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Bible verses about God's Body
(From Forerunner Commentary)

The Bible provides enough testimony to show that God and angels are not universal nothingness floating around in nowhere. God is not universal mind, conscience, or goodness. He is not an abstract power filling all of space. Except for the vast difference in power and in potential, the only significant difference between men and God is that mankind is earthly flesh and bone in whose mortal bodies' life is in the blood. God's body is also flesh and bone, but it is spirit, immortal, perfect, and self-existent.

This has practical ramifications that must be explored because it means that God cannot be omnipresent in body. He is one place at one time, and every biblical description shows Him at one place at one time participating in, working within, and observing His creation. The Bible shows Him sitting, standing, walking, talking, eating, drinking, commanding, creating—and He is always doing it in a specific location.

There is absolutely no mention of God's size anywhere in the Bible. When men saw Him, they did not exclaim, "Oh, He's as big as a chestnut tree!" or, "Why, He's as big as Goliath!" It is entirely possible that Goliath was a great deal larger than God is. It does say that, when God became a man, Jesus Christ, there was nothing about Him that we should desire Him. There was nothing outstanding in terms of the way He looked. He was able to pass through crowds and lose Himself among the Jews, people who looked just as human as we do. He did not glow or shine in glory.

Unlike Saul, He was not taller than everybody else, nor was He more muscular. As Isaiah 53:2 says, there was nothing about Him that we should desire Him. The only things that the Bible remarks about are His character and His powerful teaching. No man ever spoke as He did (Matthew 7:28-29).

John W. Ritenbaugh
Image and Likeness of God (Part 4)


 

Genesis 18:1-9  (Go to this verse :: Verse pop-up)

The Lord appeared, and Abraham saw Him coming. What did He look like? He looked like a man. But it was the Lord because Abraham bowed down and worshipped Him, and the Lord did not reject his worship.

In verse 4, Abraham says, "Please let a little water be brought, and wash your feet." God has feet. Then he says in verse 5, "And I will bring a morsel of bread." We find that God took the bread and the meat, and the three of them ate. He spoke, so He had a voice, and He conversed with Abraham and Sarah.

God shows other qualities here that are interesting to think about. How long did it take Abraham to run, order a calf killed, have someone slaughter it, bleed it, skin it, butcher it, roast the meat, and then serve it to Him? It must have taken a few hours at least. In the meantime, God is sitting under a tree, and He is at the same time running the whole universe. He must have been handling all of the other things that go on in the universe from that chair or pillow He was sitting on.

Do we ever feel rushed because we have too many things to do? Yet, here is the busiest Being in all of creation, and He had enough time to sit down, wash His feet, and wait patiently while they made Him a meal. Do we ever become impatient? In this example, we see patience exemplified.

So, we see God exhibits qualities other than form and shape, even though they may not be mentioned directly.

John W. Ritenbaugh
Image and Likeness of God (Part 2)


 

Exodus 33:22-23  (Go to this verse :: Verse pop-up)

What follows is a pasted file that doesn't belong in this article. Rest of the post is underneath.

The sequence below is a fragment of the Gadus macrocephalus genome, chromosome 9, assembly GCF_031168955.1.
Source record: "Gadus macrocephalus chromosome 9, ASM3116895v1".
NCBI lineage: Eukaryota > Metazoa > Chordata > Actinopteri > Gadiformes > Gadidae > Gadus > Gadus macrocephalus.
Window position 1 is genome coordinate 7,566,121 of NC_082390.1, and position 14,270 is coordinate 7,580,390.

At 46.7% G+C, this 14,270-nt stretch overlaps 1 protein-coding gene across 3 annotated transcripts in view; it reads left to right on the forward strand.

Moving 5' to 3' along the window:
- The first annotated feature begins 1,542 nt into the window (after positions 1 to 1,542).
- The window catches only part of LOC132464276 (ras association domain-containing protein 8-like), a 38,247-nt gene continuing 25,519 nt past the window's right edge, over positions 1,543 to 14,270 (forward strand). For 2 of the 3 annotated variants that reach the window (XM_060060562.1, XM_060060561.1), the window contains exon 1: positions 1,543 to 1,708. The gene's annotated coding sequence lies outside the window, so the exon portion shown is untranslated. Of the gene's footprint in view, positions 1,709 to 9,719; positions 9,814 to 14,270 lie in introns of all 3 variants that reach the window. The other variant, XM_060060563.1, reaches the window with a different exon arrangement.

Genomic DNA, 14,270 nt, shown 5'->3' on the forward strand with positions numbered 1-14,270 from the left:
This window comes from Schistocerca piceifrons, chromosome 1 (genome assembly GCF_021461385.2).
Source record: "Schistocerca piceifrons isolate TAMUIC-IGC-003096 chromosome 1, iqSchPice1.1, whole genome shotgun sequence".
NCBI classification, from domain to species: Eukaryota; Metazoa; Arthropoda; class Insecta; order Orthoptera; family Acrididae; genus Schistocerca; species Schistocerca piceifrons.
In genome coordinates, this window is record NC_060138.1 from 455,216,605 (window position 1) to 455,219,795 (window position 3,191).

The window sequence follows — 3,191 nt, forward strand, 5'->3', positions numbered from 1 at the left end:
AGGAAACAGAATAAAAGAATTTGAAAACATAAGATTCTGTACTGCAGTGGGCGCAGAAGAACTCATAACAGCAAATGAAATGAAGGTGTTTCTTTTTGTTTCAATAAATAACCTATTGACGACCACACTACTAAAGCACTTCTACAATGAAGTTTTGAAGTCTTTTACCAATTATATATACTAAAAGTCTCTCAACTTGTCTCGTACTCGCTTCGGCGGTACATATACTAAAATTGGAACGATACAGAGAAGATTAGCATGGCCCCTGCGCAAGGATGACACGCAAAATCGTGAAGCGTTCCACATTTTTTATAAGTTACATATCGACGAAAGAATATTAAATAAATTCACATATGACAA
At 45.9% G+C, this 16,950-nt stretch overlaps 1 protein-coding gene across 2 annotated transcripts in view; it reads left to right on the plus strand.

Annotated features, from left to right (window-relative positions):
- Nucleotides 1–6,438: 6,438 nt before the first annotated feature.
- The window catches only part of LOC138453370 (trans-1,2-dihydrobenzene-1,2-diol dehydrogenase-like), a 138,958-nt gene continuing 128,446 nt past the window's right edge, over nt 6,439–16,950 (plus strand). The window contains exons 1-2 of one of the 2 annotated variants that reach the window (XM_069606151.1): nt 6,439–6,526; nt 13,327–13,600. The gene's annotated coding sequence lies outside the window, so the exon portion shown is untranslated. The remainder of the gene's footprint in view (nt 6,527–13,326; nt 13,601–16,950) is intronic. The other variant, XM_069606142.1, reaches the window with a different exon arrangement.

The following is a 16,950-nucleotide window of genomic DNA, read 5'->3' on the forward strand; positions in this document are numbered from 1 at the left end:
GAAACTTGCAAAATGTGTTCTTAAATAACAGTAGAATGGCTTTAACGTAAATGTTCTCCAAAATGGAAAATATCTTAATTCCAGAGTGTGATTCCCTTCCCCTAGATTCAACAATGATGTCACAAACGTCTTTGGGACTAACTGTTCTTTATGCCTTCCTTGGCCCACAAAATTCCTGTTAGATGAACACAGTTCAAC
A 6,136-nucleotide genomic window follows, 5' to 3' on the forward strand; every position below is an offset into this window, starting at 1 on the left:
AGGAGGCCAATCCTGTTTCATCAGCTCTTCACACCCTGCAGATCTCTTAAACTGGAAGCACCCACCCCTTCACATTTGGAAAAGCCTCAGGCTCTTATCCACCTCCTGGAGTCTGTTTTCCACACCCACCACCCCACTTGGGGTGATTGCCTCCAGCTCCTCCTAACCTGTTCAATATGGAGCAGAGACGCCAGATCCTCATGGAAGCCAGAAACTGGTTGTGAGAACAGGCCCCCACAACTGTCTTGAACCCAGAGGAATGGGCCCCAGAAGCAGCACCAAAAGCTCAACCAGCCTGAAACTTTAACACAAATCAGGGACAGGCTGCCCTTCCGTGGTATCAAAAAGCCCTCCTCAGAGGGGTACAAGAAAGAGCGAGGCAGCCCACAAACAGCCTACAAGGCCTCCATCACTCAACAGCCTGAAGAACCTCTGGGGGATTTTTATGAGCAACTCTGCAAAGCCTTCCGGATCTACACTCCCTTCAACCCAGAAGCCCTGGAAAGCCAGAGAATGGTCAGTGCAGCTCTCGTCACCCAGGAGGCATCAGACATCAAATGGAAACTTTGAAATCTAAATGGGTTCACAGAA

Moses asked to see Him in His glory, and in His glory God still had shape and form. He still was solid; He held His hand over Moses' eyes so the man could not see through it, and he must have felt the pressure of the hand on him. If Moses saw God's back side, God must also have a front side.

John W. Ritenbaugh
Image and Likeness of God (Part 2)


 

Matthew 17:1-5  (Go to this verse :: Verse pop-up)

When Peter recollected in II Peter 1:16, he was recalling the event in Matthew 17. When Jesus was transfigured, glorified before them, He did not take on a different shape and form than He had before. He still had a recognizable face. He still had clothing on, but everything became shining and bright. Undoubtedly, this was done to impress on the minds of these three men that this Jesus was God in the flesh.

John W. Ritenbaugh
Image and Likeness of God (Part 2)


 

Luke 24:36-40  (Go to this verse :: Verse pop-up)

Consider the context and the time. He is resurrected, composed of Spirit. He is God. Does He indicate at all that being in the body is only a part-time experience for God? No, instead He teaches them that a spirit being's body is not vaporous like a ghost and that it is not composed of earthly flesh and bone.

The implications are important in relation to other parts of the Bible. In this case, what He does not say is important because He wants them to answer in their own minds just the opposite of what they originally thought, "This is a ghost. It has no form or shape."

Yes, He did have form and shape, and it was solid to the touch. They felt Him, and their hands did not pass through Him. He is saying that He has flesh and bones, but they are not physical. They are spirit flesh and bones.

John W. Ritenbaugh
Image and Likeness of God (Part 1)


 

Luke 24:36-39  (Go to this verse :: Verse pop-up)

This passage makes it very plain that God in composition is spirit, that He does have form, that He is solid, and He has skin and bones. The description even includes scars in His hands and feet!

John W. Ritenbaugh
The Holy Spirit and the Trinity (Part 1)


 

Luke 24:39  (Go to this verse :: Verse pop-up)

This is not an angel but the resurrected Christ, formerly a human being. By means of a resurrection, He has gone through a transformation, and now He is God, a Spirit. He says, "Feel me. I'm not a ghost. I am solid." So they felt Him, and sure enough, He was solid.